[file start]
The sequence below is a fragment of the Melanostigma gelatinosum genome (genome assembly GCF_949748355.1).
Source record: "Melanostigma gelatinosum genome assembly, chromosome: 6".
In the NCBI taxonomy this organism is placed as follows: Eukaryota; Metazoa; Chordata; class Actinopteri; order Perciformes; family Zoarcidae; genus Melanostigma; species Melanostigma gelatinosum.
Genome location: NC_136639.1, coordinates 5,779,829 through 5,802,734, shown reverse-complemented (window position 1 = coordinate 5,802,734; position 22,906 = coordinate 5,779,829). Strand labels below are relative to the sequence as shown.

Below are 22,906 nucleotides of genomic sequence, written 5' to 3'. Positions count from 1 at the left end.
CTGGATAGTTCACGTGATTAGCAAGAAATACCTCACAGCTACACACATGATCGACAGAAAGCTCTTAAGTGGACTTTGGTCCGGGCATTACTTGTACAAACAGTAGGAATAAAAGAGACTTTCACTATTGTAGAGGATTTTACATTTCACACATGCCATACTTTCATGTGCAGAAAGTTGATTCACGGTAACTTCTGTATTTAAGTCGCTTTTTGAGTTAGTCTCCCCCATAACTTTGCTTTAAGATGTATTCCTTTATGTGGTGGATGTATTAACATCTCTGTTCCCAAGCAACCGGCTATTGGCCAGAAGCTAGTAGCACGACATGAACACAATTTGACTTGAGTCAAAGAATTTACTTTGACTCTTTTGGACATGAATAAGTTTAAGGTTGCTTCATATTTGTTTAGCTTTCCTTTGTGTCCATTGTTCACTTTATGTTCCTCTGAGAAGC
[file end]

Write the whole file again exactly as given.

The sequence below is a fragment of the Melanostigma gelatinosum genome (genome assembly GCF_949748355.1).
Source record: "Melanostigma gelatinosum genome assembly, chromosome: 6".
In the NCBI taxonomy this organism is placed as follows: Eukaryota; Metazoa; Chordata; class Actinopteri; order Perciformes; family Zoarcidae; genus Melanostigma; species Melanostigma gelatinosum.
Genome location: NC_136639.1, coordinates 5,779,829 through 5,802,734, shown reverse-complemented (window position 1 = coordinate 5,802,734; position 22,906 = coordinate 5,779,829). Strand labels below are relative to the sequence as shown.

Below are 22,906 nucleotides of genomic sequence, written 5' to 3'. Positions count from 1 at the left end.
CTGGATAGTTCACGTGATTAGCAAGAAATACCTCACAGCTACACACATGATCGACAGAAAGCTCTTAAGTGGACTTTGGTCCGGGCATTACTTGTACAAACAGTAGGAATAAAAGAGACTTTCACTATTGTAGAGGATTTTACATTTCACACATGCCATACTTTCATGTGCAGAAAGTTGATTCACGGTAACTTCTGTATTTAAGTCGCTTTTTGAGTTAGTCTCCCCCATAACTTTGCTTTAAGATGTATTCCTTTATGTGGTGGATGTATTAACATCTCTGTTCCCAAGCAACCGGCTATTGGCCAGAAGCTAGTAGCACGACATGAACACAATTTGACTTGAGTCAAAGAATTTACTTTGACTCTTTTGGACATGAATAAGTTTAAGGTTGCTTCATATTTGTTTAGCTTTCCTTTGTGTCCATTGTTCACTTTATGTTCCTCTGAGAAGC